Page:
Introduced the concept of self-awareness to help audience members get a more personal appreciation of progression and regression.  Didn’t launch a deep dive on self-awareness but wanted the audience to understand how everyone can control progression and/or regression in their lives.  Self-awareness helps eliminate roadblocks, generates an Irie (positive) mindset and thoughts to create positive outcomes.

Dr. King’s dream is still alive and believe everyone in attendance was able to discover how they can enhance progression in the community.  Really wanted them to walk out of my Keynote and seek ways to make a difference.  I left them with three questions to help seal the theme, Progression Not Regression:

  • What can you do?
  • Who can you serve?
  • What’s stopping you?

The audience response was tremendous during my entire time with them.  I feed off audience energy and participation—they brought their ‘A’ game and I didn’t want to disappoint since I’ve been trying to get on the hometown stage for years.  Extremely happy for the opportunity and proud of the effort to Keynote this amazing event.

Full disclosure had several aunts, cousins, childhood friends, teachers and my mom in the audience.  Nothing like your mom watching you work a room! 😊  Things happen for a reason and I enjoyed my time with the group.  Feedback has been great so far so hoping I’m going to receive requests to come back and move the crowd again.

Side note:  our high school librarian (retired) was in attendance.  I made a point to acknowledge her during my Keynote because she allowed me to spend most of my free time in the library with her during my high school years.  I was in there so much she let me check out books to other students like I was an employee.  This is where I gained a love for books and reading which eventually led to me pursuing a PhD in Industrial/Organizational Psychology years later.  Small things lead to big results!  She said all my aggravation was well worth it, now! 😊

How do you ensure positive energy (progression) in your daily interactions?  What techniques do you use to combat potential negative energy (regression)?

How will you celebrate Black History month?  Thanks!

Thanks to the Hamilton County MLK committee for putting me on!

“Home is where one starts from”.

(T.S. Eliot)

MLK 2020

 (MLK 2020 Keynote, Jasper, FL.)

 

 

 

Planting seeds in Orlando to grow new trees!

Planting seeds at UCF

(Image by Free-Photos from Pixabay)

“To move forward, you have to give back”.

(Oprah Winfrey)

My Walk into the Future provides me with flexibility to work on projects in multiple locations.  I consider myself a running tourist but can also travel and work in different locations with others when needed.

I’ve worked on projects for the Seminole Tribe of Florida (Immokalee), Intern Pursuit podcasts (Orlando), Salvation Army (Tallahassee), Mastering College to Career podcasts (Orlando), individual clients (Tallahassee, Jacksonville, Orlando and DC), Tallahassee Community College (Tallahassee), MLK event Keynote (Jasper) and the University of Central Florida (Orlando).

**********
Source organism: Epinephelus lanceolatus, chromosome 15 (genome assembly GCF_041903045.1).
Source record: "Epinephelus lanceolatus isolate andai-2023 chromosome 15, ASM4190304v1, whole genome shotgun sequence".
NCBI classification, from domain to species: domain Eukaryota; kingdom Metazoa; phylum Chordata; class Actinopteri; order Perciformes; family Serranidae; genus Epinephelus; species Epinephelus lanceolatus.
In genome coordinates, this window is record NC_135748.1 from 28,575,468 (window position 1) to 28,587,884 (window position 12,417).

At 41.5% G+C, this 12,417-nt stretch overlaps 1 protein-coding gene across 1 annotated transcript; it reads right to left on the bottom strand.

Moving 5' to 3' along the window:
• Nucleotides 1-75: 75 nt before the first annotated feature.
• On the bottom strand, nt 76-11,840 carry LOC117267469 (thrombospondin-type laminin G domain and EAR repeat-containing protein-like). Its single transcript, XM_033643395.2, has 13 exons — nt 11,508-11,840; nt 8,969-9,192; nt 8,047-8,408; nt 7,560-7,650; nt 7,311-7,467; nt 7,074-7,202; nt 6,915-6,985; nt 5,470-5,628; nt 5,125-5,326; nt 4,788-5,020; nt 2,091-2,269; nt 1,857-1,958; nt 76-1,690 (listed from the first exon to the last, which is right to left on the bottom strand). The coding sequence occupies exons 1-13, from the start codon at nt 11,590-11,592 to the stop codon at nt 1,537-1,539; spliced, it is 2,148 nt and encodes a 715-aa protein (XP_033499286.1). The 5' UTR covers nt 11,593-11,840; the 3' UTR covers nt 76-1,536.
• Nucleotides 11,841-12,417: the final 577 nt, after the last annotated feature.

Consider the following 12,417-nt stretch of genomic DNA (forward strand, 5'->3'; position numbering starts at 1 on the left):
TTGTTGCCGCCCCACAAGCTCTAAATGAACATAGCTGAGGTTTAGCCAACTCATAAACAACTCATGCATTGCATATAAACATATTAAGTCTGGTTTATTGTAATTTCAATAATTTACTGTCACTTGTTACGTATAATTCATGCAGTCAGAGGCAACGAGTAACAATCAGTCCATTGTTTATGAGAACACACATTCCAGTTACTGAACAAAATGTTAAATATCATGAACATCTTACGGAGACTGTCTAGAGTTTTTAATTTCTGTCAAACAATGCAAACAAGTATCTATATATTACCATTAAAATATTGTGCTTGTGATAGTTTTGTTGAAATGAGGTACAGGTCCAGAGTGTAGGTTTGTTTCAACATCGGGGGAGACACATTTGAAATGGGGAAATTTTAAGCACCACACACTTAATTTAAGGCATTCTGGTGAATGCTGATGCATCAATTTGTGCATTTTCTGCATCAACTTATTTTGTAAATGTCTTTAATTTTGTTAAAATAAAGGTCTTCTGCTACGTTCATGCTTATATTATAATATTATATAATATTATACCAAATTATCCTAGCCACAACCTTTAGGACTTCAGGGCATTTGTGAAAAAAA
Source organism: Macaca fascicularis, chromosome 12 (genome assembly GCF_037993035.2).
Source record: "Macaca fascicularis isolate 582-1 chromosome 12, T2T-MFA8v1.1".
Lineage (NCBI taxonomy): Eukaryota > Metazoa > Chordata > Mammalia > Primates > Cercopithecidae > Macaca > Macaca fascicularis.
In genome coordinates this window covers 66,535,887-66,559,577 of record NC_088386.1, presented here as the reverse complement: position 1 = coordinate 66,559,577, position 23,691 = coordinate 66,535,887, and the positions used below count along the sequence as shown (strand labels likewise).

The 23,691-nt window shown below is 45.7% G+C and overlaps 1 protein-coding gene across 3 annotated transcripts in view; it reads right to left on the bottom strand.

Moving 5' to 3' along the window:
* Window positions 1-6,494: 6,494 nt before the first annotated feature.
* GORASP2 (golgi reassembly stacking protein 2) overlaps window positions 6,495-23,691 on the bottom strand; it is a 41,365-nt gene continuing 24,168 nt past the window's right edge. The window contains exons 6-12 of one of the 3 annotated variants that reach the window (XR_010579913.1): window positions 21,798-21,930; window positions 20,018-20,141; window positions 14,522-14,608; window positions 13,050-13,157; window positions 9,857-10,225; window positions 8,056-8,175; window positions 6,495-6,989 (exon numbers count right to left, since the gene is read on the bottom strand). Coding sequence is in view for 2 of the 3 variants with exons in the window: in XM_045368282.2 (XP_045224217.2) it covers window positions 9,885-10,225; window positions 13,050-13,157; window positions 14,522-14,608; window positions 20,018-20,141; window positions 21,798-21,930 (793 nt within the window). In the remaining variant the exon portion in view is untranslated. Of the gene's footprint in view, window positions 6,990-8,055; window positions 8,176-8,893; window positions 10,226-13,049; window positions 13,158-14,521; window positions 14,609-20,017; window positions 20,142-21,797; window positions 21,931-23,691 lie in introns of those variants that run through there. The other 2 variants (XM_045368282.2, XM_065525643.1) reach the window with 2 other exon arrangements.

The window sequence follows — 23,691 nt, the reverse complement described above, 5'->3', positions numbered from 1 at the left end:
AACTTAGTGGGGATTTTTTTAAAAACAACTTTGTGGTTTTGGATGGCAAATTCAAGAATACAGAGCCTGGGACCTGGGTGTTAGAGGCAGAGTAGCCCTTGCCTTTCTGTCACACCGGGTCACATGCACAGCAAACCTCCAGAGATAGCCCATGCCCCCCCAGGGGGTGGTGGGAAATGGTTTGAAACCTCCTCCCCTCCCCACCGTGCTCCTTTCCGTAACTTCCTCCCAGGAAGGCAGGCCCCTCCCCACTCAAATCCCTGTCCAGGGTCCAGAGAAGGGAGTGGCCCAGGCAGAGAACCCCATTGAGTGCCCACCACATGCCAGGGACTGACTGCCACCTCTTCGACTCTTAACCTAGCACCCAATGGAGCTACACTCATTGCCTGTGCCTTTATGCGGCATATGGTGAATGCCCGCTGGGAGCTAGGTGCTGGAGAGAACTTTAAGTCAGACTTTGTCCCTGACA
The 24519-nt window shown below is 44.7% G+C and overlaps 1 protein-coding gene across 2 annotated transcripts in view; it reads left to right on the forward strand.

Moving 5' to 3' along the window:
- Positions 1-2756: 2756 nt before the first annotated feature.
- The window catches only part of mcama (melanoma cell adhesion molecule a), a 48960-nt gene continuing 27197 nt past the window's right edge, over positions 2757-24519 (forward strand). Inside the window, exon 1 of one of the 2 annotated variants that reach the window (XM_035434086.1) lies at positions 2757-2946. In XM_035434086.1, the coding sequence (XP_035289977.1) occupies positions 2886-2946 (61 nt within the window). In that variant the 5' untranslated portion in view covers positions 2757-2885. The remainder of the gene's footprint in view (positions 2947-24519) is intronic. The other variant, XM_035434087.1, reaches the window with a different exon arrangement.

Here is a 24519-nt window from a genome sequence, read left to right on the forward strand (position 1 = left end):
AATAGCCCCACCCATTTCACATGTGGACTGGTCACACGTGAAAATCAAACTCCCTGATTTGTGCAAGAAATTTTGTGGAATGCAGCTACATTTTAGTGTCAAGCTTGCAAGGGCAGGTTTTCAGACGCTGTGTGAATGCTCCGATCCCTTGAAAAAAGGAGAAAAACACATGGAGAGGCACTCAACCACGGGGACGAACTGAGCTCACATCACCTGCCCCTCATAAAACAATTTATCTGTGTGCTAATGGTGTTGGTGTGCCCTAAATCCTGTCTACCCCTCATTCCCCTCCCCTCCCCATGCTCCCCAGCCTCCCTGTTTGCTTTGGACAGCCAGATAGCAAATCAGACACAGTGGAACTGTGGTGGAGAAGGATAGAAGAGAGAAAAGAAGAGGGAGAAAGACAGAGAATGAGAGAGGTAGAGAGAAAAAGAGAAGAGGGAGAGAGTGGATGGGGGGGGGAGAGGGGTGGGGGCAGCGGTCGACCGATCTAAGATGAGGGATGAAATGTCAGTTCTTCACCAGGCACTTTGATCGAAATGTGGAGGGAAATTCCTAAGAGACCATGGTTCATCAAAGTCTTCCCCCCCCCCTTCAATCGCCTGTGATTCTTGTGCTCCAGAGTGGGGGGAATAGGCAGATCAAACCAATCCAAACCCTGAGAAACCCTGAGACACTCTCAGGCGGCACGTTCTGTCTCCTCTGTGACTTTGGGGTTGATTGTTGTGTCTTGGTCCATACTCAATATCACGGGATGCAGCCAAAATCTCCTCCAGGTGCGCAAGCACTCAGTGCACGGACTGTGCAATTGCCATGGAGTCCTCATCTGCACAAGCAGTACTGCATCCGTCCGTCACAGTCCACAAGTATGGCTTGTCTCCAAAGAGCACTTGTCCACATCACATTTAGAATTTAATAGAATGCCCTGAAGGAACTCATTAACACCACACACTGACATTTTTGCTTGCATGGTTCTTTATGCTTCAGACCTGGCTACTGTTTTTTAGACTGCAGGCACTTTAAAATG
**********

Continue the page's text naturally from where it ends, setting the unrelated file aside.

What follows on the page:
Each project had a different audience and expected outcomes which is exciting to me.  Picking these projects allow me to hone my skills and continue to grow as I extend my reach and grow new tree branches.

“Your greatness is not what you have, it’s what you give”.

(Unknown)

My project with UCF was especially rewarding because I was invited to train a group of student workers by an active tree branch.  We have worked together for the past 10 years—first at UCF, then at FSU and now again at UCF.  Full disclosure, this tree branch worked directly for me at FSU.

I conducted team building training for her student workers at FSU and she wanted to bring the same training to UCF as a part of their enhanced student professional development program.  An extra bonus for me conducting the UCF training is my niece, Jayla, is a current student worker in the UCF Career Center and would be a participant.  This was her first time to see me working with students instead of hearing about my work.  Think she came away proud of her uncle! 😊

These opportunities allow me to give back and help the next generation Walk into the Future.  Love the energy I get when standing in front of motivated college students.  Believe the energy they put out helps me find another gear when presenting material to them.  They inspire me to get better daily.

This workshop was designed to help the student workers understand the importance of working within the team environment.  We also touched on how they can still be individuals but can’t let this hinder the overall function of the team.  Example, someone who is naturally quiet will still have to speak publicly in a customer service environment.  We explored understanding differences and how to find strengths in others to ensure work is being accomplished in a proper manner.

We were also able to leverage communication styles and techniques to enhance workplace interactions.  The students were well versed in how their personalities can impact interactions with peers, faculty and staff.  We utilized their knowledge to build team dynamics and translate this information directly to their respective roles in the Career Center.

Team building is not a formal course of study and takes time to implement.  Believe getting students engaged in understanding team building dynamics early will translate directly to their work and life experiences after college.  It also creates a strong foundation they can utilize while in school—group projects, presentations, fraternity/sorority life, student government, etc.

We can all sharpen our team building skills—this workshop is my way to keep this important workplace tool growing.  I was able to plant seeds during this presentation and look forward to watching the new trees grow in the future.  Several students have reached out via LinkedIn and I’m actively mentoring them to help reach their respective goals.  One of the students that reached out works for another tree branch in Orlando—small world!